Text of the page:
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In the third part of our ‘Driver’s cars on a budget’ series, we pay homage to the cars that gained cult status in the Indian Motorsport scene ever since their inception, namely the Honda City VTEC, Mitsubishi Cedia, Maruti Suzuki Baleno and Maruti Suzuki Esteem. You can now own one of these legends for less than Rs 2 lakh. Most importantly we help you decide among four of the best race and rally specials on a budget.
It’s 20 years since the Gen 2 City was launched in India. 18 years since the Gen 2 City got the VTEC engine that made slobbering fan-boys of all of us. Also 18 years since I drove down to Nashik (in a City 1.5 as it happens) to report on Team MRF’s brand new rally cars – a rally where the City VTEC proved to be quicker than the Baleno. And last week the City VTEC won the first race of the 2018 Indian Touring Cars championship.
“The city’s VTEC remains the best naturally aspirated engine, ever, in an Indian car”
Munch on that for a bit. This City VTEC did its first motorsport event in 2000. It went out of production in 2003. And nearly two decades on it is still the quickest tin-top in the racing championship (incidentally driven by Arjun Balu who rallied the VTEC in that very first rally I went to spectate at, but that’s a different story). The City VTEC was Honda at its very best, from the time when every Honda story would feature the phrase ‘builder of the world’s best engines’. They made bulletproof motors that could be tuned and tuned and still run reliably. The shell was light and consequently went like a bullet. You could race or rally a City VTEC with off-the-shelf parts and not worry about driveshafts breaking or lower arms bending. As flimsy as the car felt on the outside, on the inside, where it mattered, it was astonishingly reliable. And quick. Even today you feel the VTEC-kick at 5000rpm, even today revving it to 6900rpm feels manically exhilarating, even today the gearbox is a joy. I spend half an hour just soaking in the revs, the noise, the sensory overload delivered by the best naturally aspirated engine, ever, in an Indian car. This car is all about the engine.
Oh it also looks good – the classic, low, sleek, noughties sedan garnished by the distinctive alloys exclusive to the VTEC, the boot spoiler and twin exhaust tips. But on the inside, this was Honda cutting corners left right and centre. It’s so cheap! And while the motor still holds its own in this day and age, the dynamics, the ride and handling, it’s a generation behind the other rally special.
The Mitsubishi Cedia will always hold a special place in my heart. It was my first proper rally car! And it still is active in the INRC. To be perfectly honest the motor is a dud compared to the VTEC: lazy to rev, the limiter cuts in early, there are no aural or sensory pleasures, the body is too heavy for the engine, and even the gearbox doesn’t deliver any joy. But all that – and more! – are made up by the chassis. These are the same underpinnings as the legendary Evo. Tuners who convert Cedias to Evos just bolt on parts to the chassis, the mounting points, almost everything is identical. The rear suspension is independent, something that delivers excellent handling (especially in motorsport situations) to make up for its lack of power. And as a road car, it feels more stable, more planted, more modern. Safer too! Back in the day we used to give extra points for slim A-pillars because of the better visibility. Now we know better. Now the thicker the A-pillars, the safer we feel; the visibility compromises are easily dealt with.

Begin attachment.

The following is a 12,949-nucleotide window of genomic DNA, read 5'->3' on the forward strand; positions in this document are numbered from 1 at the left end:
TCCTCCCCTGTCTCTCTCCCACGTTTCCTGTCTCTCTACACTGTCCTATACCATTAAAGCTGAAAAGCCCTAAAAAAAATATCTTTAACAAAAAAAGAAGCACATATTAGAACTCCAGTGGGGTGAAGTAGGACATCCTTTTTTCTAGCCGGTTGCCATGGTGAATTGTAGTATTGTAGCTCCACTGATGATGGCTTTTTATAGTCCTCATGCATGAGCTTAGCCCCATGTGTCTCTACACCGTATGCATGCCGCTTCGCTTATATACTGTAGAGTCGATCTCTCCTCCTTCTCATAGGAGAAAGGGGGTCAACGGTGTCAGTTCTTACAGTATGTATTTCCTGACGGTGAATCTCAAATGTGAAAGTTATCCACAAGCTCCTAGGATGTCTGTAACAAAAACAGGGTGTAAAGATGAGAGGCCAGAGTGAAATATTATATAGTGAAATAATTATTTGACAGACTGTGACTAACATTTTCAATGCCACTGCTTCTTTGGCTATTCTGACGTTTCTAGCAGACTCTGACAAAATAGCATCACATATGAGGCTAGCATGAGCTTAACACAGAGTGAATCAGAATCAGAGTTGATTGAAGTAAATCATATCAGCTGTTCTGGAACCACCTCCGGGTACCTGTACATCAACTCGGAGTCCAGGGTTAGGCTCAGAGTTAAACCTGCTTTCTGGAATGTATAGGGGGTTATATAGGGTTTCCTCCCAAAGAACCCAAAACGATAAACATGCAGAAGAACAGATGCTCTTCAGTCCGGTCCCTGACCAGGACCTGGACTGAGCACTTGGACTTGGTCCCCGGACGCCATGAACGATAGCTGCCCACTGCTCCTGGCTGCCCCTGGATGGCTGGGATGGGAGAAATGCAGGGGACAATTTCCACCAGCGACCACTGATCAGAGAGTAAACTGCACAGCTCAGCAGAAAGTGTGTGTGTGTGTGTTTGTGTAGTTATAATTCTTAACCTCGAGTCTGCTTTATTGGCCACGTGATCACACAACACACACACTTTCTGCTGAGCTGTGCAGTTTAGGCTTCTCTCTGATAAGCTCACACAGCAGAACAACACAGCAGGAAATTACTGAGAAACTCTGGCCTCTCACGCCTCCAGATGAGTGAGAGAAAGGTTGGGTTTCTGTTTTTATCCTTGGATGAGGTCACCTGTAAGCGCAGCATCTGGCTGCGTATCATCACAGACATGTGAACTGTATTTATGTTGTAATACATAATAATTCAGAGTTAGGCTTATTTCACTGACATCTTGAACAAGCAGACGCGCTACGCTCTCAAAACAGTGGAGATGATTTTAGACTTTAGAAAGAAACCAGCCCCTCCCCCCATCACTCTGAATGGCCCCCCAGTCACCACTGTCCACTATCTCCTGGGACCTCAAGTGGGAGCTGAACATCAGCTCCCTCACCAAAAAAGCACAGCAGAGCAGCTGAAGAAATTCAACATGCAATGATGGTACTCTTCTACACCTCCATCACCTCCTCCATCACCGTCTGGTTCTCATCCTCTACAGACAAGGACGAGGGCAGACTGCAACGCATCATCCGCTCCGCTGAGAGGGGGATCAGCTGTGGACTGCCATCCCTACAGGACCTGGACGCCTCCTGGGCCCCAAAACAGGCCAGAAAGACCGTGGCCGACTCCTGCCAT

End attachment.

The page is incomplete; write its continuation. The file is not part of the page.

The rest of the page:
Also by today’s standards, the City feels incredibly soft and the suspension is more reliant on springs than dampers. It bounces around all over the place, and the body rolls flamboyantly. Well, until you step into the Baleno and discover even more extravagant body roll. My god, how did we drive these cars! It’s so soft! It’s so bouncy! At low to medium speeds it means the ride is great but even small bumps can tie the chassis into knots. It’s a chassis that does its best to hide a brilliant engine, the G-Series 1.6, that is another one of those Japanese jewels that loves to rev. So strong was the motor that, when rally-prepped, the Baleno nearly always matched the City VTEC for stage times, it was only the reliability (and less headaches) of the latter that saw it clinch all those championships.
Today all these cars go for ridiculously low prices and for even less than nothing you will get an Esteem. Don’t laugh at it. If you haven’t raced or rallied an Esteem you’ve missed out on a very, very big chapter of Indian motorsport. Guess which car came behind the City VTEC in last weeks ITC race? The Esteem! And nobody needs reminding just how long in the tooth the Esteem is. This is light, reliable and parts for it are in abundance. The Esteem gave birth to grassroots motorsport and continues to keep the fires burning. You can do racing, rallying, autocross, everything with it and it won’t burn a hole in your pocket – unless you want to win the ITC with it, then your brain will explode on hearing the 15-20 lakh rupee price tags being bandied about for fully-prepped cars.
It’s no stretch to label the Honda City’s VTEC engine as a legend, an icon, but if I were you, I’d hunt for the post-facelift – and very rare! – Cedia Sport. Those cars got OZ alloys and a Momo steering wheel as standard and at under two lakh rupees represents great value for a car with bonafide rally pedigree. Who knows, you might even be tempted to turn it into a rally car. I did!
Missed out on Part 2? Read it here